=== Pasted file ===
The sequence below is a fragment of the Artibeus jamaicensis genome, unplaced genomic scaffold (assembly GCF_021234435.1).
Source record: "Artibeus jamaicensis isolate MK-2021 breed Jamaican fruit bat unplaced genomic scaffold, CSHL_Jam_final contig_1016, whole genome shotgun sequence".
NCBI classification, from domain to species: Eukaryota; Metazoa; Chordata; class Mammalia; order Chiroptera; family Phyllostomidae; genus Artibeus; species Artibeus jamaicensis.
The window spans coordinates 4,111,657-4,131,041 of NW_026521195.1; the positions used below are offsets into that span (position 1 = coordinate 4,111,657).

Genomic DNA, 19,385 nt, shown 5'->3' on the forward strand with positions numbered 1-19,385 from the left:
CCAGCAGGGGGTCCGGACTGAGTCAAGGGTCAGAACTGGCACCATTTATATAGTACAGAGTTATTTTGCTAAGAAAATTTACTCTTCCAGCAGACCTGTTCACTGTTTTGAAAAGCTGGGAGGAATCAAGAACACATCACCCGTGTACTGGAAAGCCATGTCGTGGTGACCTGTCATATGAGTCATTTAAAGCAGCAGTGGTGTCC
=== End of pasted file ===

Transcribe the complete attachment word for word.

The sequence below is a fragment of the Artibeus jamaicensis genome, unplaced genomic scaffold (assembly GCF_021234435.1).
Source record: "Artibeus jamaicensis isolate MK-2021 breed Jamaican fruit bat unplaced genomic scaffold, CSHL_Jam_final contig_1016, whole genome shotgun sequence".
NCBI classification, from domain to species: Eukaryota; Metazoa; Chordata; class Mammalia; order Chiroptera; family Phyllostomidae; genus Artibeus; species Artibeus jamaicensis.
The window spans coordinates 4,111,657-4,131,041 of NW_026521195.1; the positions used below are offsets into that span (position 1 = coordinate 4,111,657).

Genomic DNA, 19,385 nt, shown 5'->3' on the forward strand with positions numbered 1-19,385 from the left:
CCAGCAGGGGGTCCGGACTGAGTCAAGGGTCAGAACTGGCACCATTTATATAGTACAGAGTTATTTTGCTAAGAAAATTTACTCTTCCAGCAGACCTGTTCACTGTTTTGAAAAGCTGGGAGGAATCAAGAACACATCACCCGTGTACTGGAAAGCCATGTCGTGGTGACCTGTCATATGAGTCATTTAAAGCAGCAGTGGTGTCC